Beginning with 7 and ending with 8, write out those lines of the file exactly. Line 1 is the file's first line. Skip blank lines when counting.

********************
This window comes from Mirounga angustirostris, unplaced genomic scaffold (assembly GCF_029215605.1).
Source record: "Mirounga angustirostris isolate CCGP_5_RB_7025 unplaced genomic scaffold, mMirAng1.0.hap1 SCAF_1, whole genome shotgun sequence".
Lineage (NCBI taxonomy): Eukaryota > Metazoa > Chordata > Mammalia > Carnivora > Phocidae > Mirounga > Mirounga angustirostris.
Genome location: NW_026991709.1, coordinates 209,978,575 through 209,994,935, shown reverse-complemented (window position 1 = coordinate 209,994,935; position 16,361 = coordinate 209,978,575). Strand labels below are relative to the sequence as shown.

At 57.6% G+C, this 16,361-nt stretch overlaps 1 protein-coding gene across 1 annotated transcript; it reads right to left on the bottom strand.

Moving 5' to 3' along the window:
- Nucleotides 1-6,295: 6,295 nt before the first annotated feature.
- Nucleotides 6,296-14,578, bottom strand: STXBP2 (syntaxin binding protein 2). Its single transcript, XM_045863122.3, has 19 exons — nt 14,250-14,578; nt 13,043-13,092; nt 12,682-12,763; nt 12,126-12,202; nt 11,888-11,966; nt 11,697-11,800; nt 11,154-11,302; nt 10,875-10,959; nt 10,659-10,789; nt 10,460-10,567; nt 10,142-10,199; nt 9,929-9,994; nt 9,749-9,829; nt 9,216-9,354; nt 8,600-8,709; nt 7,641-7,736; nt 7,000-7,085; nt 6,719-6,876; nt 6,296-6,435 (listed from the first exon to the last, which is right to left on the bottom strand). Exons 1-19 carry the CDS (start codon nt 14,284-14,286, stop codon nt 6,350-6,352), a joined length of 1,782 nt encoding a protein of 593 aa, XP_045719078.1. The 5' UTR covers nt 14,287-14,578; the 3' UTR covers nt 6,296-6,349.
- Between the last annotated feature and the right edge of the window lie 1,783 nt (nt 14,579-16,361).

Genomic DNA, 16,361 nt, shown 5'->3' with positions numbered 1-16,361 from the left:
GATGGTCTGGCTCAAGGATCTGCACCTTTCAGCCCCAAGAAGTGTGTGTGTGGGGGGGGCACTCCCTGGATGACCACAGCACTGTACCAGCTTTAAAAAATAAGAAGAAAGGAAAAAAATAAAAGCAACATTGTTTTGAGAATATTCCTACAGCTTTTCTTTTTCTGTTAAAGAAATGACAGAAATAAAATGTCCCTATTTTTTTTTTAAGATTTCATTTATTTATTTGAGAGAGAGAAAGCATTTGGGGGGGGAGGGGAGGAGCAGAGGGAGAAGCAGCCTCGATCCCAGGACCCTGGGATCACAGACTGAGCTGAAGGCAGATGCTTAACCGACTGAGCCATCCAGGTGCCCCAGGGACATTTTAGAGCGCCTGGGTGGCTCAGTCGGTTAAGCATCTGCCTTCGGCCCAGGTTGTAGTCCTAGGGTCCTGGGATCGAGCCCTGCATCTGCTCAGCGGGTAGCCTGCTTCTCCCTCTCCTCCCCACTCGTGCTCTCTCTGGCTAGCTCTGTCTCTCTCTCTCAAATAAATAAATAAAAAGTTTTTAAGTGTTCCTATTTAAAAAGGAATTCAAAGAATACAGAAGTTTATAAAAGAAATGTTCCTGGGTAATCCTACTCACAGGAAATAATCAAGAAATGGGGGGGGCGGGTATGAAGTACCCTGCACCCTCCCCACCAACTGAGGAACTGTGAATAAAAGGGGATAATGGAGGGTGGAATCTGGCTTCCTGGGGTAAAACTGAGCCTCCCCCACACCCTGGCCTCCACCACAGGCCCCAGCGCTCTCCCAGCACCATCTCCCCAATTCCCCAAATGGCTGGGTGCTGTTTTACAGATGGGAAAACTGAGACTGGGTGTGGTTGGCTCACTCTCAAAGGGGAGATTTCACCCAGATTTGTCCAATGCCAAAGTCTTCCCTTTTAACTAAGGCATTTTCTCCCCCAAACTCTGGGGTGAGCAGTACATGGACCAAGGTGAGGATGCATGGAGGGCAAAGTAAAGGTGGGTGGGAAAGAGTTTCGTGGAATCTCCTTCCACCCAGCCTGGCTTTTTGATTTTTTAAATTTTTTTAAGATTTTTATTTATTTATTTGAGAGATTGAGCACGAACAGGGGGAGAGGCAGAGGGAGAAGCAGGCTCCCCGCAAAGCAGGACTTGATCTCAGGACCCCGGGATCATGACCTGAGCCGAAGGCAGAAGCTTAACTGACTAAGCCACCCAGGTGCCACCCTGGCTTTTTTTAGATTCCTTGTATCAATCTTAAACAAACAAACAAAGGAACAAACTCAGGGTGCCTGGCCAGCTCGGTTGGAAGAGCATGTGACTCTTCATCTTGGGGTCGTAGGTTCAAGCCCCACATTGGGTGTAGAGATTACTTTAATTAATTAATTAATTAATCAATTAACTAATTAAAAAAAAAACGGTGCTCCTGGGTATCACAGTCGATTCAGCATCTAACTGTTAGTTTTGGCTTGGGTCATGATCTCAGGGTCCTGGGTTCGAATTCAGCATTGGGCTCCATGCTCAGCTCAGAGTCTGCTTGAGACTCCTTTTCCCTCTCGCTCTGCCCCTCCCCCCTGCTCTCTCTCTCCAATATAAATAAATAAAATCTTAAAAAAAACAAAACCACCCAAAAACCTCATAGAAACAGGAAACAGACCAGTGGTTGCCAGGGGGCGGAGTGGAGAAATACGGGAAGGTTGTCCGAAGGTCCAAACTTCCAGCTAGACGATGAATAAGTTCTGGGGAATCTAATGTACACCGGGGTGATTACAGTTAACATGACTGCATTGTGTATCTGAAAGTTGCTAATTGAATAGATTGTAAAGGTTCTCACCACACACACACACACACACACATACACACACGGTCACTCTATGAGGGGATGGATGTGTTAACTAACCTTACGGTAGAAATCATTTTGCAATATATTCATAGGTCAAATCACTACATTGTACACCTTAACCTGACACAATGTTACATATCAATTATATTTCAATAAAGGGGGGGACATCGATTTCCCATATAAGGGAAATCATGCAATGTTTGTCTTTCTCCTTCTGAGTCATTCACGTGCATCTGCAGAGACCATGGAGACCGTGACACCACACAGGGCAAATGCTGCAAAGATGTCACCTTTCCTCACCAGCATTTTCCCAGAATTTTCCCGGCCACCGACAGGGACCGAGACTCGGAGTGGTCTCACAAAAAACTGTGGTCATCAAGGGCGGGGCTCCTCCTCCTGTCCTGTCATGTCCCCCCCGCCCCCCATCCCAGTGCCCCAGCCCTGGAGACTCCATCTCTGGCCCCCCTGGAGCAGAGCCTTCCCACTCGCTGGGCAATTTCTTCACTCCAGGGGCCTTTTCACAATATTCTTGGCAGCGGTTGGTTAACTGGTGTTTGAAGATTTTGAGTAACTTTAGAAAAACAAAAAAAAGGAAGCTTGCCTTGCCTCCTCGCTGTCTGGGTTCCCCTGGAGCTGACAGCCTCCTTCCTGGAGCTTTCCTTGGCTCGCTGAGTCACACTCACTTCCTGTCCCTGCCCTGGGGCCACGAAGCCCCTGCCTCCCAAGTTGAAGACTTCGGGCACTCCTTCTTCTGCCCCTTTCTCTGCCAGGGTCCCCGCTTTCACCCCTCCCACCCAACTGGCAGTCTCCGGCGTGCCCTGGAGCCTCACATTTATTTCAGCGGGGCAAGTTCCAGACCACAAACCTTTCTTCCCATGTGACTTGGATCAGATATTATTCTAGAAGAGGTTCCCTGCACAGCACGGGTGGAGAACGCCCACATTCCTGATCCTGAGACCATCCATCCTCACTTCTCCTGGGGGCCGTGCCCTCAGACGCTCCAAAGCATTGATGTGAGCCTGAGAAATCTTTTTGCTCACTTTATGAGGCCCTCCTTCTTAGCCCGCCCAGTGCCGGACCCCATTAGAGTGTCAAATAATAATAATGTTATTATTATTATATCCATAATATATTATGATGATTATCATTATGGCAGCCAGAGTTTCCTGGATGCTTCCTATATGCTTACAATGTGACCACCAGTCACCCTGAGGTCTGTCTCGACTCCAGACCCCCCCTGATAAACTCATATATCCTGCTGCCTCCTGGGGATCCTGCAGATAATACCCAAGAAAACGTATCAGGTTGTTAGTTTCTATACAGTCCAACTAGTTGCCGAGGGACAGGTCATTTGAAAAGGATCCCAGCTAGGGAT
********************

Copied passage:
- Nucleotides 1-6,295: 6,295 nt before the first annotated feature.
- Nucleotides 6,296-14,578, bottom strand: STXBP2 (syntaxin binding protein 2). Its single transcript, XM_045863122.3, has 19 exons — nt 14,250-14,578; nt 13,043-13,092; nt 12,682-12,763; nt 12,126-12,202; nt 11,888-11,966; nt 11,697-11,800; nt 11,154-11,302; nt 10,875-10,959; nt 10,659-10,789; nt 10,460-10,567; nt 10,142-10,199; nt 9,929-9,994; nt 9,749-9,829; nt 9,216-9,354; nt 8,600-8,709; nt 7,641-7,736; nt 7,000-7,085; nt 6,719-6,876; nt 6,296-6,435 (listed from the first exon to the last, which is right to left on the bottom strand). Exons 1-19 carry the CDS (start codon nt 14,284-14,286, stop codon nt 6,350-6,352), a joined length of 1,782 nt encoding a protein of 593 aa, XP_045719078.1. The 5' UTR covers nt 14,287-14,578; the 3' UTR covers nt 6,296-6,349.